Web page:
E (Ephraim) Laurence Palmer – an American science educator and conservationist
1888 – 1970
Eph Palmer was born in McGraw, New York, on July 8, 1888, to Laura Lincoln (née Darrow) and Ephraim Clark Palmer. He attended Cortland State Normal School, and in 1908 enrolled in Cornell University, graduating with an A.B. in 1911 and M.A. in 1913. He taught at Iowa State Teachers College before returning to Cornell to earn a PhD in systematic botany in 1917. In 1921 he married Katherine Van Winkle, a paleontologist.
Palmer served as president of several national organizations including: the National Council of Supervisors of Nature Study and Gardening; the American Nature Study Society; the Department of Science Instruction of the National Education Association (now National Science Teachers Association); and the National Association of Biology Teachers.
He was director of the National Audubon Society (1946-1950)
He was director of Conservation Education of the National Wildlife Federation (1950-1956).
He edited the Cornell Rural School Leaflet for 34 years, and was elected Fellow of the American Association for the Advancement of Science and the Rochester Academy of Science.
He was known for books such as Field Book of Natural History (1949), the weekly radio show This Week in Nature of the 1940s and 1950s, and his monthly writings in Nature Magazine 1920’s-50’s.
While he retired from Cornell University in1952, E. Laurence Palmer continued writing and lecturing almost until his death in 1970. This prolific man was a major contributor to a worldwide nature education movement stressing the study of living things and their environment. Teacher, scholar, and humanitarian, he was known throughout this country and abroad for his tireless efforts to promote field study and preservation of natural areas.
Eph Palmer was educated at Cortland State Normal School, graduating in 1908. An able student, Palmer won a four-year scholarship competition and chose to enroll at Cornell University in 1908. Although repelled by his first college biology course, his close association with Professor Rowlee sustained him. His career as a teacher began in 1910 when he was appointed as a teaching assistant to Professor Rowlee. Palmer earned the A.B. degree in 1911 and the M.A. degree in 1913.
In his first full-time teaching appointment at Iowa State Teachers College, Palmer began building his reputation as a scholar in field biology and as a teacher. He returned to Cornell for further study and completed the Ph.D. in systematic botany in 1917. After a brief tour in the navy, he was appointed assistant professor of rural education at Cornell in 1919.
His interest in teaching led him to study education at Teachers College, Columbia University, in 1921. Professor Palmer’s prolific writing career began in 1919 with his contributions to the Cornell Rural School Leaflet, a publication he edited for thirty-four years. He also began as director of nature education for Nature Magazine. His contributions to the latter journals and many other Journals number over seven hundred. He wrote or contributed to numerous books and pamphlets, and his Fieldbook of Natural History remains a classic reference for students of nature. He received numerous honors and awards and elected president of six professional Cornell organizations. (University Faculty Memorial Statement http://ecommons.library.cornell.edu/handle/1813/17813)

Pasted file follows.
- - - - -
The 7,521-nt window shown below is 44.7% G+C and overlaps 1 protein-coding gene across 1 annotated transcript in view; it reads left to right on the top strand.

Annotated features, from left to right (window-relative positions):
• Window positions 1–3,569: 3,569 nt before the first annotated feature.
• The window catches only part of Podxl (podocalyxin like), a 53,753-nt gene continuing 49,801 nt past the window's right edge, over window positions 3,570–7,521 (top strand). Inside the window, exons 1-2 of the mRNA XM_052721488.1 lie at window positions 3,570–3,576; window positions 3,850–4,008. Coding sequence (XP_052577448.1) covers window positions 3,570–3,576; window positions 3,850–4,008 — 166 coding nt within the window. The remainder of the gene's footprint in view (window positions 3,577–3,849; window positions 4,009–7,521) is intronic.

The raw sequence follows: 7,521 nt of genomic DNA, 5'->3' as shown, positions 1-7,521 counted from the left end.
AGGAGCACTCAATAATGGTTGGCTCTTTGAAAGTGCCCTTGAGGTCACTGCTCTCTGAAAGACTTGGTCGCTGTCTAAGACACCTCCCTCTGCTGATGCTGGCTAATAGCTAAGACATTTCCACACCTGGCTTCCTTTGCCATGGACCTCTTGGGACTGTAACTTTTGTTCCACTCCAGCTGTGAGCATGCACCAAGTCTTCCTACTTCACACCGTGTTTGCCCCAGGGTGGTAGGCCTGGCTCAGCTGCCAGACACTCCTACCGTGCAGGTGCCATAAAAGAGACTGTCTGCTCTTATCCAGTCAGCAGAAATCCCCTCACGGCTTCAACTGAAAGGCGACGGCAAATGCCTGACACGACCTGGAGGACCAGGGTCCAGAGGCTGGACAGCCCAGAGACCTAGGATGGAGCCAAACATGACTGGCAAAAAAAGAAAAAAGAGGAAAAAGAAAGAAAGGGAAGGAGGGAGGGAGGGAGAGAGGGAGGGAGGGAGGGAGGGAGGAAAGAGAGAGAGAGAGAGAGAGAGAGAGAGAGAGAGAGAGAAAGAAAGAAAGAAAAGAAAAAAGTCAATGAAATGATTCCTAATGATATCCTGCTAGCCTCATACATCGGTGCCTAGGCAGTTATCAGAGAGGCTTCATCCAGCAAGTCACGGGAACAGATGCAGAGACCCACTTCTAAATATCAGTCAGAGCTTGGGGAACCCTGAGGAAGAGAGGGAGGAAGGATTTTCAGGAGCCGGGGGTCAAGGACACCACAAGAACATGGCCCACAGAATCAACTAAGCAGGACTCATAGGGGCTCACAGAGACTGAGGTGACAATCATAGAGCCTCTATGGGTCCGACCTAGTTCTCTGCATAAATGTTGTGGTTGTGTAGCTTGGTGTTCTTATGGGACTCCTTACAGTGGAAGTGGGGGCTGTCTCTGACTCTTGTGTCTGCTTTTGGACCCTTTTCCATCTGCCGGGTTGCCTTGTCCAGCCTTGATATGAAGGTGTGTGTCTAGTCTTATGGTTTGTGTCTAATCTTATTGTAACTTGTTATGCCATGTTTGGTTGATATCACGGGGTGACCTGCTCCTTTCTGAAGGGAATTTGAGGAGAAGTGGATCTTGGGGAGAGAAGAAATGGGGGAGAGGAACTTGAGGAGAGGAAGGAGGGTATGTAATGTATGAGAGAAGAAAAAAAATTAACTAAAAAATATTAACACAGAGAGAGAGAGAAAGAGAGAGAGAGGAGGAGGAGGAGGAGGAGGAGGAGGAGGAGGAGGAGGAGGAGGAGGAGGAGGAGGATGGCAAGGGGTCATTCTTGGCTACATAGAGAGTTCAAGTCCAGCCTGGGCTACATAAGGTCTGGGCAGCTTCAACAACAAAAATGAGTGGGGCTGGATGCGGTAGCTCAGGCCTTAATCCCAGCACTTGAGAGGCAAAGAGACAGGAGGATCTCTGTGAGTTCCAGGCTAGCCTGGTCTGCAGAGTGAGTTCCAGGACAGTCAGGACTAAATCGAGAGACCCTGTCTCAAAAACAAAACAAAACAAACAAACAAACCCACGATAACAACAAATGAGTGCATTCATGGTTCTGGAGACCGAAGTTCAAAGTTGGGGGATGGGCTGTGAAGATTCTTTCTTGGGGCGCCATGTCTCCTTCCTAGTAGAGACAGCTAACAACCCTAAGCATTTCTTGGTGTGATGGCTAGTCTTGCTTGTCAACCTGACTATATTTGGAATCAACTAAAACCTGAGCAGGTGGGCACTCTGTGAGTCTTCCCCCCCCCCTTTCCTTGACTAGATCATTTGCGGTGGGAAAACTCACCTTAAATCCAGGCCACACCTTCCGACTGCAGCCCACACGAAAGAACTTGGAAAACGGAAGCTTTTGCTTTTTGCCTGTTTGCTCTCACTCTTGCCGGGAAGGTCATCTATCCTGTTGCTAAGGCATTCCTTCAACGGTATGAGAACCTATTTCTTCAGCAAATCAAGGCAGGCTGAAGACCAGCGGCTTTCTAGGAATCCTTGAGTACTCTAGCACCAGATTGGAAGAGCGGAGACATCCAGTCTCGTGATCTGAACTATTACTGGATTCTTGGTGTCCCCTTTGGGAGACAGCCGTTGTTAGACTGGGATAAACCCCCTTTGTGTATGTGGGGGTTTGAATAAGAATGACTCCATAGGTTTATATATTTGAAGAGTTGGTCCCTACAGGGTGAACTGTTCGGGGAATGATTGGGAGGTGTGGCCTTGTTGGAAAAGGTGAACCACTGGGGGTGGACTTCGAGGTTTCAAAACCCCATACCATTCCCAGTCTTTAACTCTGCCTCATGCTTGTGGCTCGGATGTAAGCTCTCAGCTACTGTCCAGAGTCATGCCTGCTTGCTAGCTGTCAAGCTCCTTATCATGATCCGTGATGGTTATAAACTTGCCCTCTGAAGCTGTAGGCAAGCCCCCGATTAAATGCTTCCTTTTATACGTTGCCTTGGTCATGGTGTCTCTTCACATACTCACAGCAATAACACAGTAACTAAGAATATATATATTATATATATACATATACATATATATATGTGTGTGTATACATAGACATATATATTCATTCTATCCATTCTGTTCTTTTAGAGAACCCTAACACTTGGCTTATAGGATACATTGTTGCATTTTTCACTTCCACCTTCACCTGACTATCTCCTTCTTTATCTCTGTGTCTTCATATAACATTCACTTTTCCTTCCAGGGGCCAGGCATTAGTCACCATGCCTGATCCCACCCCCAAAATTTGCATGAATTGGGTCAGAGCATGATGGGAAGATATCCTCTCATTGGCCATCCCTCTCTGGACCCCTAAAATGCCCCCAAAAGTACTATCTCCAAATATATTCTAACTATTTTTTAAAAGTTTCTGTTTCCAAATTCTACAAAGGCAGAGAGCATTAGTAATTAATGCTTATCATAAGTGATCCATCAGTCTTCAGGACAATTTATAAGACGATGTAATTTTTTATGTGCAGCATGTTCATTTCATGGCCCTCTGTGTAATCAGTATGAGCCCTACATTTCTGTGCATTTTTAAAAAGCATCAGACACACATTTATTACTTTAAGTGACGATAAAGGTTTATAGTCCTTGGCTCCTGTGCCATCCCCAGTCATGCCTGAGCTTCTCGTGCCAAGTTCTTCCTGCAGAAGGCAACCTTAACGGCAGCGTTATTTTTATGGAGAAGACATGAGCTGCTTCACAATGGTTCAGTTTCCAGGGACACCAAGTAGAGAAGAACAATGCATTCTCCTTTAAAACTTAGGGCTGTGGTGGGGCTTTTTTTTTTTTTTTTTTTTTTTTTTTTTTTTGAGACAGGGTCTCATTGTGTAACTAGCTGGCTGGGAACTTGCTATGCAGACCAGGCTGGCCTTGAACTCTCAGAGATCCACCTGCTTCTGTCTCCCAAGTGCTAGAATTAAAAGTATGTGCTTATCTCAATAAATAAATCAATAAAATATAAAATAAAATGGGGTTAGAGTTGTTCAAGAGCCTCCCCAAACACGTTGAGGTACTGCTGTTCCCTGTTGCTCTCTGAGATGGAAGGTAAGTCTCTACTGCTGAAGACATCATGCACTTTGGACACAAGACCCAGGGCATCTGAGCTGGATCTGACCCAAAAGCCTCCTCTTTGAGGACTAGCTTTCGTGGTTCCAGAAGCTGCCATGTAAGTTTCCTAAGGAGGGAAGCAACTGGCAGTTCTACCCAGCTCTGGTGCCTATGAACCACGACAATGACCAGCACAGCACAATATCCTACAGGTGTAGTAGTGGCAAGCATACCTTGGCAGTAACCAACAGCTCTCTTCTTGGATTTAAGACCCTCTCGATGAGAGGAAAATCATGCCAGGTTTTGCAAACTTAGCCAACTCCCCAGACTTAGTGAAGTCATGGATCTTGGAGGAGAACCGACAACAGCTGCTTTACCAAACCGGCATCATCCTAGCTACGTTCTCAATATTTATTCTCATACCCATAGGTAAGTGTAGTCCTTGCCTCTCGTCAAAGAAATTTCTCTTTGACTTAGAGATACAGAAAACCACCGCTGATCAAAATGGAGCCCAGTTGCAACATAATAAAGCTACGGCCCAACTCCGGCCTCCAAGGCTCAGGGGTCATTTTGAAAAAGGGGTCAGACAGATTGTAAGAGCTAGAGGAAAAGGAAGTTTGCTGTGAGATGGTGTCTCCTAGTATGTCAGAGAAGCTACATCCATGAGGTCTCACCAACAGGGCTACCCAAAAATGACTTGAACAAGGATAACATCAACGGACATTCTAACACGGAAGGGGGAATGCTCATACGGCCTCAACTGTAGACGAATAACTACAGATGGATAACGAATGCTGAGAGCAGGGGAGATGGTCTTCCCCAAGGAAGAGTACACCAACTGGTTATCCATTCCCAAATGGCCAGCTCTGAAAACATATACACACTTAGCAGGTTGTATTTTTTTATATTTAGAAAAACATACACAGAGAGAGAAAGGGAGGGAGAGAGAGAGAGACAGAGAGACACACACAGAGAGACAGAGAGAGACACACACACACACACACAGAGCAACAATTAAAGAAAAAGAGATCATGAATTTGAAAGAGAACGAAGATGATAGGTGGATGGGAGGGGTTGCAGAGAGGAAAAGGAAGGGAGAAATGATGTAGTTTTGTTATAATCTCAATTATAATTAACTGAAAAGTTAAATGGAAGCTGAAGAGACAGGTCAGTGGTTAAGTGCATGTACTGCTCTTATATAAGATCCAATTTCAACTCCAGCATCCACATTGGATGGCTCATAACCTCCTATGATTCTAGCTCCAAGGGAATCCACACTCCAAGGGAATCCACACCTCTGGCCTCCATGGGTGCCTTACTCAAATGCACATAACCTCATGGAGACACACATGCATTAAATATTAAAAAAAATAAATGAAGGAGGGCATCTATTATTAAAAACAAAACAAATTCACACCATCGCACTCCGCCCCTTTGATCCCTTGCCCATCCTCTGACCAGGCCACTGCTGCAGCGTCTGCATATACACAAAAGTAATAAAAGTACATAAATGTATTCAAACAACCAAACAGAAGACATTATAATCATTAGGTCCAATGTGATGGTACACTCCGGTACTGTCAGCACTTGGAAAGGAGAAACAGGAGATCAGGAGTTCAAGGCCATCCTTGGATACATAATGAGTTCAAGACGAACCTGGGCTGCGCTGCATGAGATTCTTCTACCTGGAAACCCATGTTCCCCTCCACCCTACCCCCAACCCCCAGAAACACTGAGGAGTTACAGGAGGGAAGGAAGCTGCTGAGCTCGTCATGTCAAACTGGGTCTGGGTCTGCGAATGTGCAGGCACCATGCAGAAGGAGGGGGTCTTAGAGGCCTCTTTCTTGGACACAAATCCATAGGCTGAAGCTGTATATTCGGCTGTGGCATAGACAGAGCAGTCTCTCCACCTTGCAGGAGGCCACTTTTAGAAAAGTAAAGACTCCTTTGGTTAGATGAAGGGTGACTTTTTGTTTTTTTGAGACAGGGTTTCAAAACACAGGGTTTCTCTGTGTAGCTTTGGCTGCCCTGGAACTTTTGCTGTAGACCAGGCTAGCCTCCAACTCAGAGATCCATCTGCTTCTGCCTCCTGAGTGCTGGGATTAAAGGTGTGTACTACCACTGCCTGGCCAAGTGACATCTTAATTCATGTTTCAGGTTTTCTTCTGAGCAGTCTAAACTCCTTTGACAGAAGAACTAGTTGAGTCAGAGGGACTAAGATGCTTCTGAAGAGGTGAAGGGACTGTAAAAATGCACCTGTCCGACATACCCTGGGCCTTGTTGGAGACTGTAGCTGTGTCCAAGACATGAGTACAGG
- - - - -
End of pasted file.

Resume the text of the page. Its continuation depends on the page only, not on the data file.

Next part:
An active supporter of the Boy Scouts, Palmer received the Silver Beaver Award in 1947 and the Silver Buffalo Award in 1964.
Largely bored with his experience in elementary and secondary school, Palmer worked throughout his career to improve education. He promulgated concern for relevance and preservation of our environment decades before the current popular appeal for these issues. He chastised the recluse but respected quiet scholarship. In all his associations with students, he urged development of their powers of observation and analysis, now popularized under cries for “process education.” He was a severe critic of the meaningless memorization of scientific facts so common in schools and colleges during his career as well as now.
His passion for learning and education remain evident and relevant in his writings that are still used today including the Cornell Rural School Leaflets and Nature Magazine…both advocates of the Nature Study movements that took place in the early-mid 90’s and the forerunners of current and more modern Outdoor Education, Environmental Education and Sustainability Education movements.
In addition to his numerous field study natural history books and handbooks, still in use today, including the over 100 (8pp each) Natural History Inserts, also in use today, that appeared monthly in Nature Magazine 1928-1960’s, he authored over 88 articles for the Department of Nature Education titled “The School Page”. The School Page was also published Nature Magazine and often coordinated and complimented the Natural History Insert for that month. For example, if the Natural History Insert focused on ‘Bugs’, the accompanying “School Page” focused on ‘Bugs in the ‘Classroom’ giving the classroom teacher a number of ways to incorporate the subject matter into present and on-going school curriculum studies.
His close collaboration with Katherine, a scientist in her own right, was a source of constant strength and personal resolve.
Camp Fire Nature Guide, Slingerland-Comstock Publishing Company, 1925.
The Field Book of Nature Study, Slingerland-Comstock Publishing Company, 1925, revised 1928.
The Nature Almanac (with Arthur Newton Pack), American Nature Association, 1927, 1930.
Nature Magazine’s Guide to Science Teaching, American Nature Association, 1936.
Fieldbook of Mammals, E. P. Dutton and Company, 1957
Fossils, Heath and Company, 1965